While Roger the Silver Fox has a head of grey hair and the other guys come from central casting, the women are dolled up like superannuated escorts. Aside from the delightful Caroline, on the show with daughter Karli, they don’t have a strand of grey hair, have completely unlined faces and unreal brows, and totter in ludicrous high heels and thigh-high short suits. I love the idea but so wish that reality TV could get a bit more real.
ALEXANDRA SHULMAN: I love the idea but so wish that reality TV could get a bit more real
Don’t let red tape foil Martha’s Rule
Health Secretary Steve Barclay has made an excellent decision by moving forward with Martha’s Rule, making it easier for people to get a second opinion if they believe medical staff aren’t taking their concerns seriously.
This follows the death from sepsis of Martha Mills, 13, whose parents believe their worries were not acted upon. Anyone who has been concerned that a hospital didn’t see what they had been seeing should be reassured by this measure. Let’s hope it doesn’t get lost in the NHS’s bureaucratic stasis that can take hold before anything gets done.
Now the shoplifters feel hard done by
The rise in shoplifting is big news. It’s no doubt exacerbated by cost of living difficulties but also by the fact that so many shops have given up the battle.
Driving in Kensington the other evening, I heard a huge kerfuffle and saw a security guard give chase to a woman clutching a plastic Waitrose bag, who was legging it from a shopping centre that incidentally doesn’t house a Waitrose.
It wasn’t clear if the shoplifter (as I assumed she was) would escape with her haul, being somewhat more lithe and nippier than the hefty security bloke, but eventually she was caught.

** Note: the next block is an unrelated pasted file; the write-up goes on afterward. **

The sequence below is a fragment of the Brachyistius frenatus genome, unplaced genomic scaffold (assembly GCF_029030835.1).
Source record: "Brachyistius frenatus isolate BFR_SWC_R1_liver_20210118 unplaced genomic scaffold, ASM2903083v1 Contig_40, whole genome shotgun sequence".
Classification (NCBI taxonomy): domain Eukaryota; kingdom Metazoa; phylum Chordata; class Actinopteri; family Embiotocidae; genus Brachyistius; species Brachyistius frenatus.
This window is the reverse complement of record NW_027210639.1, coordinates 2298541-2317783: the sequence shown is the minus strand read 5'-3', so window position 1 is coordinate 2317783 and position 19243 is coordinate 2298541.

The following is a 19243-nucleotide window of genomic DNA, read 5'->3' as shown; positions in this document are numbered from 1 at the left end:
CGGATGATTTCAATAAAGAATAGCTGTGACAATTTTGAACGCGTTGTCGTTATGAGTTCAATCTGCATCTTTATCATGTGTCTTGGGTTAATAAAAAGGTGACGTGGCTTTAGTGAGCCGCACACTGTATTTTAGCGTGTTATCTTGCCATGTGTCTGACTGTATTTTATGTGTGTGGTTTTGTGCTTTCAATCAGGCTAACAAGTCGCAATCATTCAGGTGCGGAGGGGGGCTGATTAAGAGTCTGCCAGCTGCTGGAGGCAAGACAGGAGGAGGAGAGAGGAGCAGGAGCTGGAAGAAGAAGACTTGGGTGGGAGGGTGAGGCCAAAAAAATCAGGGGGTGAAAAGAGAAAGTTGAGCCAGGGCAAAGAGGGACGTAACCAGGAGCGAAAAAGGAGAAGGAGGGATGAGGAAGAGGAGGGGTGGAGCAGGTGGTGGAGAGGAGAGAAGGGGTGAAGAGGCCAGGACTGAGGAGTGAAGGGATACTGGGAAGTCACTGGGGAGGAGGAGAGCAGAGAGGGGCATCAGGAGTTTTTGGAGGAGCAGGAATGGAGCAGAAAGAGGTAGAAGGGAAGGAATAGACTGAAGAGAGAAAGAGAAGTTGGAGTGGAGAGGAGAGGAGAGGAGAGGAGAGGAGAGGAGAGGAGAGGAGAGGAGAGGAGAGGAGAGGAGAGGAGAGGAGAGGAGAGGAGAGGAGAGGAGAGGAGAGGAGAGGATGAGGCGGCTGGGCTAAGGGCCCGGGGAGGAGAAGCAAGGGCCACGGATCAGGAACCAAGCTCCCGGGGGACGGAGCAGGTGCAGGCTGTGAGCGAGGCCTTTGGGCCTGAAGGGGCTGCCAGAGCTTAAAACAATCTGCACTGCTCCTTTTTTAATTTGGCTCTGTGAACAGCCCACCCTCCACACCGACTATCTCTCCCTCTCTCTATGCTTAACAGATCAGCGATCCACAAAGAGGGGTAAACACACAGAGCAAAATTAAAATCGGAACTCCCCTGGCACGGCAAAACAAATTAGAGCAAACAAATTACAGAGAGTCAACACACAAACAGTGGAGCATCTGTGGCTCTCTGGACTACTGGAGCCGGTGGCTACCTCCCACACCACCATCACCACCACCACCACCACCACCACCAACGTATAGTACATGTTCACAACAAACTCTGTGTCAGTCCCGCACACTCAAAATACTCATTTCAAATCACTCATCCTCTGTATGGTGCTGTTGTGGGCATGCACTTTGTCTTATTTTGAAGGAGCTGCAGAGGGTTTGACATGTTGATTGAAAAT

I expected she would be dragged back to the store and possibly detained while police arrived.
But no – all that happened was that the security guard took the bag from her and then stomped back to the shop while she went on her way, looking rather hard done by.
ALEXANDRA SHULMAN: The rise in shoplifting is big news. It’s no doubt exacerbated by cost of living difficulties
Hey pesto! Will my sauce pass muster?
We are off for a late summer holiday and will be hosting a house full of friends. My packing is off the chart with all the bits and bobs I think we might need.
But I am stumped by a question that wakes me at night. One guest, I was told by his wife, always likes a sauce with his meal.
We’re not talking a dollop of Loyd Grossman here but one of the delicious little concoctions she runs up for him.
Now I don’t do sauces. I don’t even do gravy. But since I’ve been alerted to this information, it’s hard to just ignore it. Should I, as hostess, really make an effort in the sauce stakes? Or let him suffer?
I think we need a sit-down, Angela…
Last week I wrote a fangirl item paying tribute to Angela Rayner.
This week, I may have to amend my view slightly, since appealing as I find her, she can’t get away with the nonsense-speak she contributed to a debate on house-building and pollution: ‘We stand ready to sit down with government.’
This post first appeared on Daily mail